From our e-book “We are Here to Celebrate”

man wearing white dress shirt with black necktie

Jim gets irritated very easily. He has very high expectations and is extremely judgmental about others. Everyday, he replays in his head the negative things that others have done and rehearses the tongue lashing he intends to give out. He fails to recognize that his judgmental behavior is the cause of his anger, which seems to be dominating his life.

The constant stress that he puts on his body is taking a toll on his health and his annual health check-up reflects his deteriorating health. Jim judges others but fails to see that he does the same things too. He expects perfection from others but does not see that he himself is not perfect.

All of us have this habit. It is just a question of degree. Whenever we judge others, we need to ask ourselves if we are also guilty of that behavior. In most cases, we are. The divine is in every one of us and if we truly recognize this, we will see others as our equal. The more superior we feel compared to others, the more we suffer from this habit of being judgmental and easily angered.

Being angry and judgmental is a habit. We think that if we remove the person causing the anger from our life, we would be free from anger. But our past tells us that this is very far from the truth. Even if the person goes away, pretty soon, we will find a new target to feed our habit. It is a never ending cycle.

There is a school of thought that says we cannot bottle up our anger and we need to release it. Some take this as an excuse to lash out at others. If we clearly see that all thought patterns are habits, we will know that this cannot be true. If anger dominates us in the office, it will also dominate us at home.  Patience is also a habit. We increase our ability to be patient by increasing our level of awareness. Anger follows a certain pattern.

External or internal stimuli will induce negative thoughts, which in turn stimulate negative emotions. An external stimulus may be the face of an enemy and an internal stimulus may be a memory of a hurtful event.

When negative emotions increase in intensity, we can feel our chest tightening and our breathing becoming shallow and quick. If we are unaware of our anger-stimulating thoughts when they arise, be aware when they manifest in our breath or the feeling in our chest area. Truly feel it and analyse the feeling of anger; and watch it fade away.

This can be easily taught to young children as well. I thought this to my daughter when she was five years old and she could apply it easily. When she was feeling sad or angry, I told her to observe the feeling in her heart. I told her that there is a monster there when she is sad or angry but by observing the feeling, the monster gets smaller and smaller until it disappears. As she observes the feeling in her heart, I will ask her if the monster is getting smaller (in other words, is the negative emotion reducing) and she would say yes. Eventually, when I ask her if the monster is still there, she would say no and her mood will be better.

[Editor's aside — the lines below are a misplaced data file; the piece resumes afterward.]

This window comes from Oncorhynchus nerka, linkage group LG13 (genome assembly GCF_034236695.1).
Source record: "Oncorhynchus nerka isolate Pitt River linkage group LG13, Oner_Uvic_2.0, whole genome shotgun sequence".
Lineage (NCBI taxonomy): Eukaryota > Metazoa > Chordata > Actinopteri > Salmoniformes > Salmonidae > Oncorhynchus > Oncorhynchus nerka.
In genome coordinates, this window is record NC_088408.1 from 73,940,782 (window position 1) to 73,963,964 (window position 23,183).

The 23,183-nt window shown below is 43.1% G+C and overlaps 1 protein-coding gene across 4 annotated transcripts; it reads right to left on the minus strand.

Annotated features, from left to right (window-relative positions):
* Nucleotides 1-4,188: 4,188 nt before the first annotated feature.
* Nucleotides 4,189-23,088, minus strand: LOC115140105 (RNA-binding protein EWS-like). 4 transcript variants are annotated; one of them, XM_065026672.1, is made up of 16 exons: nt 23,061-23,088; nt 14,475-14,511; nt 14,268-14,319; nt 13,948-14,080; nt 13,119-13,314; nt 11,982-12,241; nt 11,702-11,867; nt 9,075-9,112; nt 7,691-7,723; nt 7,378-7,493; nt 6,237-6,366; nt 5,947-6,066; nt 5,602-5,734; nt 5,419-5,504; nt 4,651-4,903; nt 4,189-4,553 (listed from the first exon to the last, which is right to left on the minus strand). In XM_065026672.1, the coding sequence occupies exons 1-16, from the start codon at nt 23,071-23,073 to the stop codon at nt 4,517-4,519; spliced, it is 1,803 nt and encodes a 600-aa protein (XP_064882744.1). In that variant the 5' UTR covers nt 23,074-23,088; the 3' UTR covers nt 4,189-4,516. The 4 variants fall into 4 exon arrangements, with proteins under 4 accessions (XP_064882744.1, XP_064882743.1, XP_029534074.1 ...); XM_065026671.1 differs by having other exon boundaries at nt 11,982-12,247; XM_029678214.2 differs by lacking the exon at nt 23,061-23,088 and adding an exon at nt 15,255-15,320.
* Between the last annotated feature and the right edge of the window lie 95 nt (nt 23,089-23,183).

One of the conditions for anger to arise is the perception that the other person has ill will against us. I will illustrate this with a true story; Jim was waiting in a restaurant and another couple walked in. The waiter immediately brought towels to their table. Jim looked around and noticed that he has not been given any towel. If Jim saw this as a mere oversight by the waiter and ask for it, there would be no problem. However, Jim perceived that the waiter was giving special attention to the couple. He got angry and made a big fuss out of the situation.

Our perception of the mistakes our direct reports make is also a good  example. If we perceive their mistakes as mere mistakes which is common, anger will not arise. If we add our own conditioning into the mistakes for example, if we perceive that our direct reports are being lazy and selfish, then anger will arise.

A friend shared his experience with me which also illustrate the force of perception, “I have been having a different perspective with a coworker on how a product has been priced. I have been making arguments in my mind; sometimes with a feeling of frustration as to why my point is not seen or the other person does not understand the issues enough. Then suddenly, I realized that I owe a lot to the other person. He is in part why I am sitting in my position now. Then I had a feeling of gratefulness and love. The subsequent discussions with that person were not disagreements at all – it was easy and we were finding that we were focusing on common views rather than differences. It is easier to argue your case if you share it with the feeling of love.” His awareness of his frustration created understanding, which loosened the hold of the negative emotion on him. This enabled him to change his perspective of things and turned his negative emotion into a positive one; that of gratitude and love.

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